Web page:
Reality can be a tough pill to swallow when you’ve been living in the land of low interest rates for more than two years, with financial commentators warning that borrowers lulled into a false sense of security over ‘cheap’ housing credit are facing a potentially alarming wake up call.
In response to increased funding pressures, more than twenty lenders have taken matters into their own hands, discreetly raising retail rates on their respective mortgage products.
Meanwhile, other financial institutions are selectively easing strict borrowing conditions across certain markets in a bid to capture a greater proportion of consumers.
Experts say those who failed to take advantage of the unprecedented low rate ride and make extra repayments on any non-tax deductible housing debt (such as your own PPOR mortgage), have missed a golden opportunity.
Fix it Freddy
Another opportunity borrowers might be missing out on because they didn’t act sooner is the potential to secure a great fixed term loan.
Whether it’s refinancing your existing debt portfolio or venturing into real estate for the first time, there’s no doubt that recent conditions have made fixed rate offerings a lot more enticing.
Mortgage aggregator AFG recently reported a significant increase in the number of fixed rate loans being written by its brokers, with 17.7 per cent of all total lending arranged by the company during the three months to March comprising fixed rate products. This is up from 14.3 per cent in the December quarter and 11.4 per cent in the September quarter last year.
According to AFG’s general manager of sales and operations Mark Hewitt, borrowers who sense a shifting tide want to take advantage of low fixed rates while they still can.
“With rates at historical lows the downside risk of fixing is relatively small, so many borrowers are choosing to lock in now,” he says.
“And there are no guarantees lenders won’t make their own moves outside the Reserve Bank cycle. Some are talking about increased funding and regulatory costs.”
Interestingly, investors still seem to be a dominant force in the market, even though we’ve heard a lot of talk about slowing activity from those looking to secure residential housing assets.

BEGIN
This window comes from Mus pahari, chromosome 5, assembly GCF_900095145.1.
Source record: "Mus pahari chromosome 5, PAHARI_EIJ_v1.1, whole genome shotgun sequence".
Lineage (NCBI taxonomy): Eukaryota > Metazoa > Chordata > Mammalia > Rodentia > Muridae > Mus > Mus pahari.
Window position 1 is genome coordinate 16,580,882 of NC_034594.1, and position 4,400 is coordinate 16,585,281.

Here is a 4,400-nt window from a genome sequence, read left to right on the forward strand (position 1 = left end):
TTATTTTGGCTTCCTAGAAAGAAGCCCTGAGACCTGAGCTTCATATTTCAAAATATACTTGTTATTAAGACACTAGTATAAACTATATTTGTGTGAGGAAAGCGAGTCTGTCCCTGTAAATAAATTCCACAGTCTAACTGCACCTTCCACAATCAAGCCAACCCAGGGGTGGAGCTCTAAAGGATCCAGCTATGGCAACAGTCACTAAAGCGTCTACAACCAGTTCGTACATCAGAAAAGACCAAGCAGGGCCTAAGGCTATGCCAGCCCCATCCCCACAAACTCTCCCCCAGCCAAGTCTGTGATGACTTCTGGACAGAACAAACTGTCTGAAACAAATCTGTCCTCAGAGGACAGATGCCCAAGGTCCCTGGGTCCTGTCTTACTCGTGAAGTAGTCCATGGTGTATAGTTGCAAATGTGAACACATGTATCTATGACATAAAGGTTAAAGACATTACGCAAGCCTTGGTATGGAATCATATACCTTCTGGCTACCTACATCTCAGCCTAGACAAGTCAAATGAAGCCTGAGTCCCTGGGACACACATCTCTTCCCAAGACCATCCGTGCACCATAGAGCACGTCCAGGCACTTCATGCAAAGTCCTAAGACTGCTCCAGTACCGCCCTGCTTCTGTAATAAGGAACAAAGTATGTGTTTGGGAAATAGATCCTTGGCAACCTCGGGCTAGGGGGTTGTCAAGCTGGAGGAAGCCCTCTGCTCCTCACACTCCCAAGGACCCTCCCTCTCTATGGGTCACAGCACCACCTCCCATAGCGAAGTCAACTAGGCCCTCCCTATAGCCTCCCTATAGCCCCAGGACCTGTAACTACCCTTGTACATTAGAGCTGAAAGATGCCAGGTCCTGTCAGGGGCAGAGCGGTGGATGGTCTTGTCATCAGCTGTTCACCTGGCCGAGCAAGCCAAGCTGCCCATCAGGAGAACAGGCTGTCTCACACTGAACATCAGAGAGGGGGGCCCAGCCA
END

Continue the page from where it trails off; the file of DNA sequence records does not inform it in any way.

AFG reported that 33 per cent of business during the March quarter was attributable to investors; up from 31 per cent in the December quarter and not too far shy of the 40 per cent peak in the middle of last year.
Are you sensitive?
To an interest rate rise that is. Head of investment strategy and economics at AMP Capital Shane Olive says the Reserve Bank is completely aware that the nation’s households are highly susceptible to future rate increases.
With climbing levels of household debt he notes, “Its not stupid (the RBA). It knows households are now more sensitive to higher rates.”
Of course this has led to claims of an impending housing crash from various financial boffins.
Principal of Digital Finance Analytics Martin North however, says the bust is more likely to be “a slow train wreck, rather than a sharp correction.”
He adds, “The truth is, at some point, prices and credit have to come back to long-term trend, and they are both way over at the moment.”
One of the concerns is that the many investors who’ve jumped on the bandwagon during this recent, low rate driven real estate revival may be forced to sell up when the mortgage on their asset(s) becomes unmanageable.
If rates increased from the current average of 5.95 per cent to 7 per cent (the serviceability benchmark generally used for mortgage applications) for instance, the net servicing cost for an average residential property investment in Sydney and Melbourne would increase by about $5000 a year, or about 5 per cent of net household income.
Whereas the same increase in interest rates just three years ago would only have resulted in a $3500 net increase in servicing costs due to lower property prices at the time, according to Moody’s Investor Services.
North says while many are exploring the option of refinancing to take advantage of low fixed rate products that may not be around much longer, about 7 per cent of borrowers are finding it a tough ask to get comparable terms.
“In other words, there is a cadre of loans out there written in the past two years that are outside current bounds,” he observes.
But Justine Davies from Canstar says the pressure banks are currently responding to in their own independent rate rises, creates an opportunity for sassy property buyers willing to shop around for a better deal.
“Reducing your home loan interest rate from the current average to, say, 4.35 per cent, could save $263 a month for a 30 year, $1 million loan.”
Moreover, if you can barter a great fixed rate deal, this means you’ll still have some time up your sleeve to shore up cashflow and prepare for the impending upward movement of interest rates once more.
If you’ve been considering refinancing to fix all or part of your debt portfolio as a part of your investment strategy, why not speak with the team at Trilogy Funding?
After getting to know where you’re at and where you hope to be in the future with regard to your property investment portfolio, we can come up with the ultimate plan to not only save you money, but protect your equity position and facilitate your future financial success. Click here to connect with us today.